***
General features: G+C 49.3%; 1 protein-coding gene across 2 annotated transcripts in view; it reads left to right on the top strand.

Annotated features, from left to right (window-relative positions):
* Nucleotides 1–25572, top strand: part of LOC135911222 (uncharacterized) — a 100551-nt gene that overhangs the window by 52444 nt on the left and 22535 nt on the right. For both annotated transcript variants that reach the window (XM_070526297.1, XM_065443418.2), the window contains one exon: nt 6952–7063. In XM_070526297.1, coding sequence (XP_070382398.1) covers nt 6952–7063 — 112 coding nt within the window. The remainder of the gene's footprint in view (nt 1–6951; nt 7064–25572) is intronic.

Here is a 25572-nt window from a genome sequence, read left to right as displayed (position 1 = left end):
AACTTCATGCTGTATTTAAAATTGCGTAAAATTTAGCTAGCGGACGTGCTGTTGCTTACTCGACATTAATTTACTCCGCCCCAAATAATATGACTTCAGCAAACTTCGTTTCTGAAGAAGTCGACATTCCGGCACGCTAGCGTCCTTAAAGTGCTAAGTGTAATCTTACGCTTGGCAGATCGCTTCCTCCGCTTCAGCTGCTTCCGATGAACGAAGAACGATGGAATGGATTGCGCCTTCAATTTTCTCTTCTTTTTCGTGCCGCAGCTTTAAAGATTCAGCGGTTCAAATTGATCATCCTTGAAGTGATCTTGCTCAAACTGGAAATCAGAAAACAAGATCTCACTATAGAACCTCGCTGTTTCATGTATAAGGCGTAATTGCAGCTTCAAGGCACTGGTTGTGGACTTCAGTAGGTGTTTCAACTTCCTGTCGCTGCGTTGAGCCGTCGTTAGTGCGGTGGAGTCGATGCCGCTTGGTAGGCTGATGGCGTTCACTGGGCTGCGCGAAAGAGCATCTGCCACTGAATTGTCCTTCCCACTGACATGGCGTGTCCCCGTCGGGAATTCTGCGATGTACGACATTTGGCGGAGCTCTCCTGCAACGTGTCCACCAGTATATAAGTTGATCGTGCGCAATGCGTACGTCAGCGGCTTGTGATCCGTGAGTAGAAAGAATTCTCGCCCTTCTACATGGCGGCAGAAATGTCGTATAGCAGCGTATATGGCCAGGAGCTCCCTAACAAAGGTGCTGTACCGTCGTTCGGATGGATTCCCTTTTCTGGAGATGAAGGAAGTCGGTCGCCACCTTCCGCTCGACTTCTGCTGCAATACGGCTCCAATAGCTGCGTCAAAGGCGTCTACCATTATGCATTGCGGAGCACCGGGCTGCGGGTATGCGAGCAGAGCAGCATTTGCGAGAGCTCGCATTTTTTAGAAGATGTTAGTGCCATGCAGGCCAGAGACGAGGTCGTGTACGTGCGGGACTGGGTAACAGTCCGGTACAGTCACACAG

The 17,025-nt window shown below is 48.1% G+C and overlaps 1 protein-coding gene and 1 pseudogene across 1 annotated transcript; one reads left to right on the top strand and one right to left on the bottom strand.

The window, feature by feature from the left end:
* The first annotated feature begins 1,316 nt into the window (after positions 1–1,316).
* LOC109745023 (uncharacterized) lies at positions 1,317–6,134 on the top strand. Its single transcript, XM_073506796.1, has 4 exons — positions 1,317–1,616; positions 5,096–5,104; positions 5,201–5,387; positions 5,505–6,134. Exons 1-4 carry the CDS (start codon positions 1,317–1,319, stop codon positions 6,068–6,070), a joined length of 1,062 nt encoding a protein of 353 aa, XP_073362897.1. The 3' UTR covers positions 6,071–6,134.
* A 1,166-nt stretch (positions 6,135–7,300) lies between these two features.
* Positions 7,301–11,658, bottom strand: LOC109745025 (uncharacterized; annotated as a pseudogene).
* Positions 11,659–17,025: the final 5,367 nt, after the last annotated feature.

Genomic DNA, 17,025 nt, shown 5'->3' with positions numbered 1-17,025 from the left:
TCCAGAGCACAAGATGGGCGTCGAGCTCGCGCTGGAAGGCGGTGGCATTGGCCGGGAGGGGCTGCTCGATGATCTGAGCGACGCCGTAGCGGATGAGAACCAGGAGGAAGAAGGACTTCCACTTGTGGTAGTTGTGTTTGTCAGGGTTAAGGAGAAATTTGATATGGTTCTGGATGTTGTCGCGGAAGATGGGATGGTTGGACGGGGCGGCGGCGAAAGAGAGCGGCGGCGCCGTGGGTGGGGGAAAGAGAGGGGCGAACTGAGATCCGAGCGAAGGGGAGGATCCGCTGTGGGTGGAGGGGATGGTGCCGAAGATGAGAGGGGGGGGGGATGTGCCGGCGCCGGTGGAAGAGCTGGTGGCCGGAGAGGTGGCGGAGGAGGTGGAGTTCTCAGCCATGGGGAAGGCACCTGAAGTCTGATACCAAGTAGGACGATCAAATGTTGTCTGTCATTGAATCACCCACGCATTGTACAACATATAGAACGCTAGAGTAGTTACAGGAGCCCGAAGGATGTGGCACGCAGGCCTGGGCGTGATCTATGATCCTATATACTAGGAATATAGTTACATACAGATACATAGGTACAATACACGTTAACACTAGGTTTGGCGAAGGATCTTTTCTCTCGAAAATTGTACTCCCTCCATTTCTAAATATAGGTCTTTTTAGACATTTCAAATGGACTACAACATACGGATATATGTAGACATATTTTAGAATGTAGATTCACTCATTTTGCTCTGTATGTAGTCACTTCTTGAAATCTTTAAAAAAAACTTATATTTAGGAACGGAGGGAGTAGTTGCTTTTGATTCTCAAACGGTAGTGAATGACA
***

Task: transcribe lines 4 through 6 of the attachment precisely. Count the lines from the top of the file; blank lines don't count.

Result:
Here is a 25572-nt window from a genome sequence, read left to right as displayed (position 1 = left end):
AACTTCATGCTGTATTTAAAATTGCGTAAAATTTAGCTAGCGGACGTGCTGTTGCTTACTCGACATTAATTTACTCCGCCCCAAATAATATGACTTCAGCAAACTTCGTTTCTGAAGAAGTCGACATTCCGGCACGCTAGCGTCCTTAAAGTGCTAAGTGTAATCTTACGCTTGGCAGATCGCTTCCTCCGCTTCAGCTGCTTCCGATGAACGAAGAACGATGGAATGGATTGCGCCTTCAATTTTCTCTTCTTTTTCGTGCCGCAGCTTTAAAGATTCAGCGGTTCAAATTGATCATCCTTGAAGTGATCTTGCTCAAACTGGAAATCAGAAAACAAGATCTCACTATAGAACCTCGCTGTTTCATGTATAAGGCGTAATTGCAGCTTCAAGGCACTGGTTGTGGACTTCAGTAGGTGTTTCAACTTCCTGTCGCTGCGTTGAGCCGTCGTTAGTGCGGTGGAGTCGATGCCGCTTGGTAGGCTGATGGCGTTCACTGGGCTGCGCGAAAGAGCATCTGCCACTGAATTGTCCTTCCCACTGACATGGCGTGTCCCCGTCGGGAATTCTGCGATGTACGACATTTGGCGGAGCTCTCCTGCAACGTGTCCACCAGTATATAAGTTGATCGTGCGCAATGCGTACGTCAGCGGCTTGTGATCCGTGAGTAGAAAGAATTCTCGCCCTTCTACATGGCGGCAGAAATGTCGTATAGCAGCGTATATGGCCAGGAGCTCCCTAACAAAGGTGCTGTACCGTCGTTCGGATGGATTCCCTTTTCTGGAGATGAAGGAAGTCGGTCGCCACCTTCCGCTCGACTTCTGCTGCAATACGGCTCCAATAGCTGCGTCAAAGGCGTCTACCATTATGCATTGCGGAGCACCGGGCTGCGGGTATGCGAGCAGAGCAGCATTTGCGAGAGCTCGCATTTTTTAGAAGATGTTAGTGCCATGCAGGCCAGAGACGAGGTCGTGTACGTGCGGGACTGGGTAACAGTCCGGTACAGTCACACAG

The 17,025-nt window shown below is 48.1% G+C and overlaps 1 protein-coding gene and 1 pseudogene across 1 annotated transcript; one reads left to right on the top strand and one right to left on the bottom strand.